Creator |
Xie, Qiaobing |
Date Issued | 1994 |
Description | This dissertation is a report of my investigation on introducing modern speech process ing/recognition techniques to the field of infant cry research, and on developing efficient and effective methodologies for automatic assessment of the physical/emotional situation of infants using the information derived from the cry signals. I first identify some problems facing present infant cry research, especially those obstruct ing the practical applications of the results generated from basic research. By demonstrating the similarities between infant cry generation and adult speech generation, I establish the theoretical foundation for the development of my new automatic cry processing/analysis tech niques. In particular, I develop the new concept of cry phonemes as an effective method for representing cry signals for automatic cry analysis. Based on the cry phonemes, I further define a composite parameter, the H-value, which can be calculated from the cry signal, and is found to be a reliable indicator of the distress level of the infant. Using these new concepts, I design two automatic infant cry analysis systems. One system is based on my newly developed nonparametric VQ-kernel classifier, and the other system is based on the Hidden Markov Model technique. Each of these systems estimates the H-value from the cry signal automatically. This, in turn, is utilized in the automatic assessment of the infant’s distress level. The performance of these two systems was evaluated with cries uttered by 36 infants. I found that both systems give assessments of infants’ distress levels consistent with the perceptions of experienced parents who listened to the recording of the same cries. This demonstrates the effectiveness of my newly developed techniques. In addition, the methodologies developed in this research can be easily generalized and applied to other problems of normal and abnormal infant cry analysis. |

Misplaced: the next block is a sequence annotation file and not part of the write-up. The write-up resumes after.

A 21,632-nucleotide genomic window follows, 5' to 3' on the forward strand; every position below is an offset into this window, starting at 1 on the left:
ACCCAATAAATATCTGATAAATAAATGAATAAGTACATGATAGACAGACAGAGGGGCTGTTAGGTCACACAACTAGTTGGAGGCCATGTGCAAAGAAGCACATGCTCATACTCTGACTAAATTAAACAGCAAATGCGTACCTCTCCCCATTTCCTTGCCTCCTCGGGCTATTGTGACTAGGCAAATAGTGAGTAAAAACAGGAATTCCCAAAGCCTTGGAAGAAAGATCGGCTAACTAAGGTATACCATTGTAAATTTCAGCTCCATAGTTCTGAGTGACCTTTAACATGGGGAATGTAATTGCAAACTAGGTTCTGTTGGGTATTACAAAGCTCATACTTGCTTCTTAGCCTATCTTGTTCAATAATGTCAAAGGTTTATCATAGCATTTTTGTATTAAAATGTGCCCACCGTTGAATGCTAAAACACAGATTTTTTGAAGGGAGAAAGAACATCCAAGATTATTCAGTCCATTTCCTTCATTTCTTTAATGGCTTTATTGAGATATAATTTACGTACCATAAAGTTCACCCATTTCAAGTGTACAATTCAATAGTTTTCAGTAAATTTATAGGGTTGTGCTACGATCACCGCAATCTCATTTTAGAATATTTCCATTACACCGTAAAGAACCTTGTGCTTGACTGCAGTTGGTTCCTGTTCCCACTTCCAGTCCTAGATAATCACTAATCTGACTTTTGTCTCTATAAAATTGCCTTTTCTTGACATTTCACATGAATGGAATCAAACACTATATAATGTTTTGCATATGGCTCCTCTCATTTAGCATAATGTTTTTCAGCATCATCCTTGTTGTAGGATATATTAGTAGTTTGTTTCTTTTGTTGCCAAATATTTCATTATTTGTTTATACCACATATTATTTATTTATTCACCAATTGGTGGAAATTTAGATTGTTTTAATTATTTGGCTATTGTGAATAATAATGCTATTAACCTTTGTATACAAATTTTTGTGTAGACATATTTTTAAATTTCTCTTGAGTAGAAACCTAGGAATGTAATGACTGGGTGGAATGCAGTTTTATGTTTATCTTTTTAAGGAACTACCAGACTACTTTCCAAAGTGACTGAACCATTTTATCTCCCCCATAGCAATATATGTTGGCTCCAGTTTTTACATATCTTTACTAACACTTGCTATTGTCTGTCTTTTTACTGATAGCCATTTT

Extent | 2652749 bytes |
Genre |
Thesis/Dissertation |
Type |
Text |
File Format | application/pdf |
Language | eng |
Date Available | 2009-04-08 |
Provider | Vancouver : University of British Columbia Library |
Rights | For non-commercial purposes only, such as research, private study and education. Additional conditions apply, see Terms of Use https://open.library.ubc.ca/terms_of_use. |
DOI | 10.14288/1.0065020 |
URI | http://hdl.handle.net/2429/6931 |
Degree |
Doctor of Philosophy - PhD |
Program |
Electrical and Computer Engineering |
Affiliation |
Applied Science, Faculty of Electrical and Computer Engineering, Department of |
Degree Grantor | University of British Columbia |
Graduation Date | 1994-05 |
Campus |
UBCV |
Scholarly Level | Graduate |
Aggregated Source Repository | DSpace |